Winterizing Your Chicken Coop
Winter Chicken Care:
- Buy burlap bags from local feed store (about $2 each). Staple them around the coop to cut down on snow and cold drafts coming into the coop. If your coop is not insulated (mine is not) it also works as a good insulator.
- Double up on bedding. We use both pine shavings and pine pellets in the winter. The shavings help to trap in warm air.
- For the nests, we use nest inserts that have a wax paper bottom. To better insulate the nests for cold weather we keep the older nest insert and place a new clean one on top of it. This provides twice the insulation to keep the girls warmer. We also added curtains to the openings of the nesting boxes to cut down on drafts.
- Invest in a digital wireless thermometer. They cost about $20-40. We have one in our coop so we know how cold or hot its getting without having to run out there every few hours to see how they are doing.
- We run a 150-250 watt heat lamp inside the coop to keep their water from freezing and the eggs as well. We have it only pointing one direction so if the girls are warm enough they can go to the non-heated side. Be sure to use a screen over the bulb to avoid them getting burned or breaking the bulb.
- If temperatures drop severely and suddenly, like they do here in the northwest, you can also buy inexpensive old comforters from a resale shop and toss them over the coop to hold in warm air.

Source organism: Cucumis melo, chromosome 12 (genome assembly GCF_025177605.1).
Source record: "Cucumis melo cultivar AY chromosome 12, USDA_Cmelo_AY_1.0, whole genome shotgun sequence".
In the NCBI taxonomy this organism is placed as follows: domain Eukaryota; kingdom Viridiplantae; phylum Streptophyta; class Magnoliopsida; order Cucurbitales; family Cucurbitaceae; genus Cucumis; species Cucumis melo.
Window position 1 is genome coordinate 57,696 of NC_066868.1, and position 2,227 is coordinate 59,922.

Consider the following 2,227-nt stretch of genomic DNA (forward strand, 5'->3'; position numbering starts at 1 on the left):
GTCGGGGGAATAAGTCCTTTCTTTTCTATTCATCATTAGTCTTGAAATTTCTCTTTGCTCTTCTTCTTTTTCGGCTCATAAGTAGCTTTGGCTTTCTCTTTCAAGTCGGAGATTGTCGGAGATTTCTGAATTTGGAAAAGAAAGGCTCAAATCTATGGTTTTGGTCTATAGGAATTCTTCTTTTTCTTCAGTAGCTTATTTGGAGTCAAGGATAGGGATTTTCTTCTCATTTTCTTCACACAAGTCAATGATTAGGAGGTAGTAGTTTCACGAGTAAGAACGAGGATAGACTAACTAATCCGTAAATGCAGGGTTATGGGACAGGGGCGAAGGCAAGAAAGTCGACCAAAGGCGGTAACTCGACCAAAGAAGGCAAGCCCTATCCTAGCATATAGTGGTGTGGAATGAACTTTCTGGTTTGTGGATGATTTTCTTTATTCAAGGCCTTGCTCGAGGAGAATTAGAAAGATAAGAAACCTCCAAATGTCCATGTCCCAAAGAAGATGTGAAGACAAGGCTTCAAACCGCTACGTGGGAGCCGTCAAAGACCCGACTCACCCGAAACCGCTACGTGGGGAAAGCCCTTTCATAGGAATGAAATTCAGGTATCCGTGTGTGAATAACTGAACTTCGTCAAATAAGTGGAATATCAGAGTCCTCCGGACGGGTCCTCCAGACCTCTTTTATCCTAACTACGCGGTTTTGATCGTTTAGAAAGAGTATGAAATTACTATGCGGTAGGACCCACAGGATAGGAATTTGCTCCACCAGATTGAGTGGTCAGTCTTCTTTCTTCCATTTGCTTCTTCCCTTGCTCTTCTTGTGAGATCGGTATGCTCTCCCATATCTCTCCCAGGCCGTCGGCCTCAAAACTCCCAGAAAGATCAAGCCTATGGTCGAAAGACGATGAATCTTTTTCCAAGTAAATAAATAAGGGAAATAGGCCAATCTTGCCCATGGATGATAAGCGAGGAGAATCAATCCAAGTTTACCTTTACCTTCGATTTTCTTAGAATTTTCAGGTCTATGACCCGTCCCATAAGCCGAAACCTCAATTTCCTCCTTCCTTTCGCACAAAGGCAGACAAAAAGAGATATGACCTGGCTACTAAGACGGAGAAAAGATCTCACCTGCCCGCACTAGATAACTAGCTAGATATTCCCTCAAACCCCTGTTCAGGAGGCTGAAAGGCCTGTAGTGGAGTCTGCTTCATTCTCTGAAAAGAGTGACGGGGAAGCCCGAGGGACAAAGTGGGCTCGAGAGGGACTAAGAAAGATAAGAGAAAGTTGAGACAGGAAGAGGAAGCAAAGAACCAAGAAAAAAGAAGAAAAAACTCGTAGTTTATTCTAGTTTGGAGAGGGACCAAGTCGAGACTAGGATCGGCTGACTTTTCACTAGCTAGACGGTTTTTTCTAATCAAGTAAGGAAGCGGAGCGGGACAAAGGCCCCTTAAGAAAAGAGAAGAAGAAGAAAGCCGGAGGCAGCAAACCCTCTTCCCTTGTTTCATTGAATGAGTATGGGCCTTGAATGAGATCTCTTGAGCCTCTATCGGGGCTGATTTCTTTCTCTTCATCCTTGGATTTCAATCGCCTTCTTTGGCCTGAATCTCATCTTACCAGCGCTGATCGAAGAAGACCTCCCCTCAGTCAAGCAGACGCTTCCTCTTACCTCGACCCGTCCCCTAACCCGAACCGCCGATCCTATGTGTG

- You can also use the "deep litter method" which is basically composting the chicken bedding right in the coop. You sprinkle down diatomaceous earth (to help prevent mites and other undesirable pests), then put about a foot or two of litter down. You occasionally add new litter to this, after stirring it a couple times a month with a shovel or pitch fork. The composting itself kicks off quite a bit of heat and can warm the whole coop.
- There are also heated water bowls available at the feed stores.
- Keep an eye on those feet and waddles. If you notice they are abnormally dry or seem to be changing colors get the bird inside and rub on a thin layer of Bag Balm or Vaseline to protect their wattles from the cold.
- Be sure to keep up on gathering eggs and getting them inside as they will freeze and split!
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